Today we celebrate Maestro John Williams' 83th birthday. Born on 8 February 1932 in Flushing, Queens in New York City, John was fed music, almost from day one. Of course his dad, being a percussionist for the CBS radio and in the Raymond Scott Quintet, was largely responsible for infecting him with the virus called music. When the family moved to Los Angeles in 1948, John, being a gifted piano player and founder of a jazz-band, started experimenting with arranging. He had already decided at the age of 15, that he wanted to be a concert pianist and at 19 he presented his first original composition: a piano sonata.
He attended both UCLA and the Los Angeles City College, studying orchestration, until he started conducting for the U.S. Air Force for three years. When he returned to the States he went to Julliard, where renowned piano pedagoge Rosina Lhevinne helped him with his performing skills. She was also the one to urge John for composing himself.
In 1958 John started working in Hollywood as a piano player, for films like: Peter Gun, The Appartment and To kill a Mockingbird. He befriended the late Bernard Herrmann and became a staff arranger for Columbia and later for 20th Century Fox, orchestrating the music of the likes of Alfred and Lionel Newman, Dimitri Tiomkin and others.
Soon afterwards his orchestrating led to composing, at first mainly for TV (Gilligan's Island and Lost in Space for example) and later on for Movies, comedies like How to Steal a Million, drama as in Jane Eyre, and the genre that gave him his big break (towards the audience that is) was the disaster movie (during the seventies he scored films like The Poseidon Adventure, The Towering Inferno, and Earthquacke. It was his score for the Steve McQueen starrer The Reivers )from 1969 however, that caught Spielberg's ear and when he was looking for a composer for his debut-feature Sugarland Express, John Williams was the only name on his wish list. Since that film Williams and Spielberg have collaborated on all, but 2, films where Spielberg filled the director's chair.
Since 1977 John has also collaborated on a lot with George Lucas on films that he either produced and/or directed, starting of course with Star Wars (Episode IV, A New Hope, I know...), for which he received his third Academy Award, beating himself that year as he was also nominated the score for Close Encounters of the Third Kind.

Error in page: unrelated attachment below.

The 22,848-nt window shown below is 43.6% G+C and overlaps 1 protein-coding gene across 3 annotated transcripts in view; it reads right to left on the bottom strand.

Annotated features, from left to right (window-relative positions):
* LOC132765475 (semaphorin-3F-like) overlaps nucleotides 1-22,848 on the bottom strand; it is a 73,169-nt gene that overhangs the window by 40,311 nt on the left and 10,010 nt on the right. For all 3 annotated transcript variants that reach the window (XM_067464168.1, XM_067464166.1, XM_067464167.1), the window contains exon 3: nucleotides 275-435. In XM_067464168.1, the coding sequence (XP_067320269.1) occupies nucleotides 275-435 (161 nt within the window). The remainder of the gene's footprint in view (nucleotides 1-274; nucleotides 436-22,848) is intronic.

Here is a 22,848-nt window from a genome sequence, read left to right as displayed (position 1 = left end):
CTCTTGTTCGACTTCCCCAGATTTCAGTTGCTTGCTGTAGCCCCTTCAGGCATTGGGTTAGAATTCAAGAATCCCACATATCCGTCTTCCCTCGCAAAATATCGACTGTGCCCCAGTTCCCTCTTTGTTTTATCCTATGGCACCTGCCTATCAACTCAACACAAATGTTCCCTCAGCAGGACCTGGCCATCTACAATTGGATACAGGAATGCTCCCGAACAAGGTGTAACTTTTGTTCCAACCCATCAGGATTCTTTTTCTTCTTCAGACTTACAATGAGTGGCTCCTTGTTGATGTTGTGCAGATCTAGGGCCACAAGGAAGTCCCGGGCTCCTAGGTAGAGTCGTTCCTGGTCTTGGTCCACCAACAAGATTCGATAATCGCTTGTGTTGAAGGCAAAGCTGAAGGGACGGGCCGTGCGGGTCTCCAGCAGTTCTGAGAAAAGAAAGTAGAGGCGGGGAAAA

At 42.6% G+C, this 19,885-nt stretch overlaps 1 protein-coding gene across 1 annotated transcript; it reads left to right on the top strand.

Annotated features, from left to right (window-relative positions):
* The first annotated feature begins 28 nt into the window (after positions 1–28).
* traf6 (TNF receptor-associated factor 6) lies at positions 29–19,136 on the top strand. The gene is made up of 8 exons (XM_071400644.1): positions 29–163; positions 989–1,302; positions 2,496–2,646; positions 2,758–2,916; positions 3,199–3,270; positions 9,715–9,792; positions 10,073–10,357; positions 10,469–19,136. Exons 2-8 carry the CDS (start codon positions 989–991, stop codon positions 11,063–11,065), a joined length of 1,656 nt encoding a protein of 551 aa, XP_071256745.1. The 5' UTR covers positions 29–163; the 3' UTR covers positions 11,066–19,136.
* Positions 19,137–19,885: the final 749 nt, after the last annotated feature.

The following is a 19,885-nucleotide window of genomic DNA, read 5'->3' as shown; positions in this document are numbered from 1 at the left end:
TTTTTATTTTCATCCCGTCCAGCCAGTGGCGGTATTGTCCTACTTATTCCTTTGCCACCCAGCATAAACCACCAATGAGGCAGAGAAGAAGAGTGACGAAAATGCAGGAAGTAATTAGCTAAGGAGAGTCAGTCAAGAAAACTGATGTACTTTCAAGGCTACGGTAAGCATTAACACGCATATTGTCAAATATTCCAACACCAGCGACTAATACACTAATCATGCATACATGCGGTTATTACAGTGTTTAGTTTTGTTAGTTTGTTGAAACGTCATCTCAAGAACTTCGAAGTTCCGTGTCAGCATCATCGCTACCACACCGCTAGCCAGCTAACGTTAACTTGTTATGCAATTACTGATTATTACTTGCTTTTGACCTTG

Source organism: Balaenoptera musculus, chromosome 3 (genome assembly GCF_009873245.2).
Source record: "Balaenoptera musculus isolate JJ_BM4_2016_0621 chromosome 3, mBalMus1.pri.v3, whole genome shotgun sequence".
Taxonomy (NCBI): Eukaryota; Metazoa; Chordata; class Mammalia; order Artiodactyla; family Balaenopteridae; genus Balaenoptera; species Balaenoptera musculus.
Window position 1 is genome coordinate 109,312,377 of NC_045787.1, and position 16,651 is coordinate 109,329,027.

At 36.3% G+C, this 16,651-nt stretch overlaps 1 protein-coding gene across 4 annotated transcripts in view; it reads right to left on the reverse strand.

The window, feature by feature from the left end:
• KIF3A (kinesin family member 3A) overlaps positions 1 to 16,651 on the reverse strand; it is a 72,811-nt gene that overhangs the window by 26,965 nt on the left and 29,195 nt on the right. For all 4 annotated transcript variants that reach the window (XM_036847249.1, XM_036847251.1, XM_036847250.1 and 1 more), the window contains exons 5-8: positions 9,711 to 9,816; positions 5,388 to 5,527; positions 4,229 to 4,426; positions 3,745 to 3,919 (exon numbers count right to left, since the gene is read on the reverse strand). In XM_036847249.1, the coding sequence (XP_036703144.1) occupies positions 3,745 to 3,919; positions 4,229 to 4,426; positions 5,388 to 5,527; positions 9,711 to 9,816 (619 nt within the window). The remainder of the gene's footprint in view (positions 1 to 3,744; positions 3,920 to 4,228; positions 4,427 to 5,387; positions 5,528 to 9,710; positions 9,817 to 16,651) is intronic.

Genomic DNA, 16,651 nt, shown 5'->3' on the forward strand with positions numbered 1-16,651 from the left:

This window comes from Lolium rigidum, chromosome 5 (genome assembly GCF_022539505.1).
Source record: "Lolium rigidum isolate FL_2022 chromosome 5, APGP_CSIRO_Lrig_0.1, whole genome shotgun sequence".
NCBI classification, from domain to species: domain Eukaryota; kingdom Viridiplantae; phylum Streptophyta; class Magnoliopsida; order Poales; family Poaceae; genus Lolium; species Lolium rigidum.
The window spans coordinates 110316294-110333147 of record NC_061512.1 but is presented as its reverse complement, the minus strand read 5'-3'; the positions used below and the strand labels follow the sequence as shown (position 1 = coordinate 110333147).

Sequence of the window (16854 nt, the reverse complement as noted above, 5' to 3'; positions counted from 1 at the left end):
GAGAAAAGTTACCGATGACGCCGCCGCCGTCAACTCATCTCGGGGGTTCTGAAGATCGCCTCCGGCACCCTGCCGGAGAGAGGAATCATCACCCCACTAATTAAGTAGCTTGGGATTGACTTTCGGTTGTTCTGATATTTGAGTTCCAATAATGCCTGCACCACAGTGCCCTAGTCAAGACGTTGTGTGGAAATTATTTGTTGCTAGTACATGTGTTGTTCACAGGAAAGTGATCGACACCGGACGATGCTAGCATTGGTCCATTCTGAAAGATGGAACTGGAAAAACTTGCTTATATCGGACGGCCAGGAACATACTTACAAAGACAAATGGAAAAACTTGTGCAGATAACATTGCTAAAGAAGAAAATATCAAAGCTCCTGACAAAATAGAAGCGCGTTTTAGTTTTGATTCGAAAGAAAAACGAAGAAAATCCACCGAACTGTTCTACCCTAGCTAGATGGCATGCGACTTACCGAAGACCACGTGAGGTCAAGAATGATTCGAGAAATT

Since his begin in 1952, John has delivered scores for almost 150 films and TV-series. Next to the titles mentioned earlier he composed scores for Superman, Harry Potter, Home Alone, Family Plot, Memoirs of a Geisha and many, many more.
To this day he has been nominated 48 times for an Academy Award, he has won 5 (Fiddler on the Roof, Jaws, Star Wars, E.T. the Extra-Terrestrial and Schindler's List. The list of wins for B.A.F.T.A.'s, Emmy's, Golden Globes, Grammy's, and so on, seems endless.
Right now, of course, we are all eagerly awaiting his score for the J.J.Abrams directed seventh episode of the Star Wars Saga (sounds better than franchise, to me) The Force Awakens and hopefully (it still hasn't been confirmed) Steven Spielberg's Untitled Cold War Thriller (better known under its working title: St. James Place).
Happy Birthday Maestro and I (and I think we all) hope The Force will remain with you and your family for a very, very long time.
Thanks for all you have given us so far and thanks in advance for all that we are about to hear from you in the (hopefully near) future.
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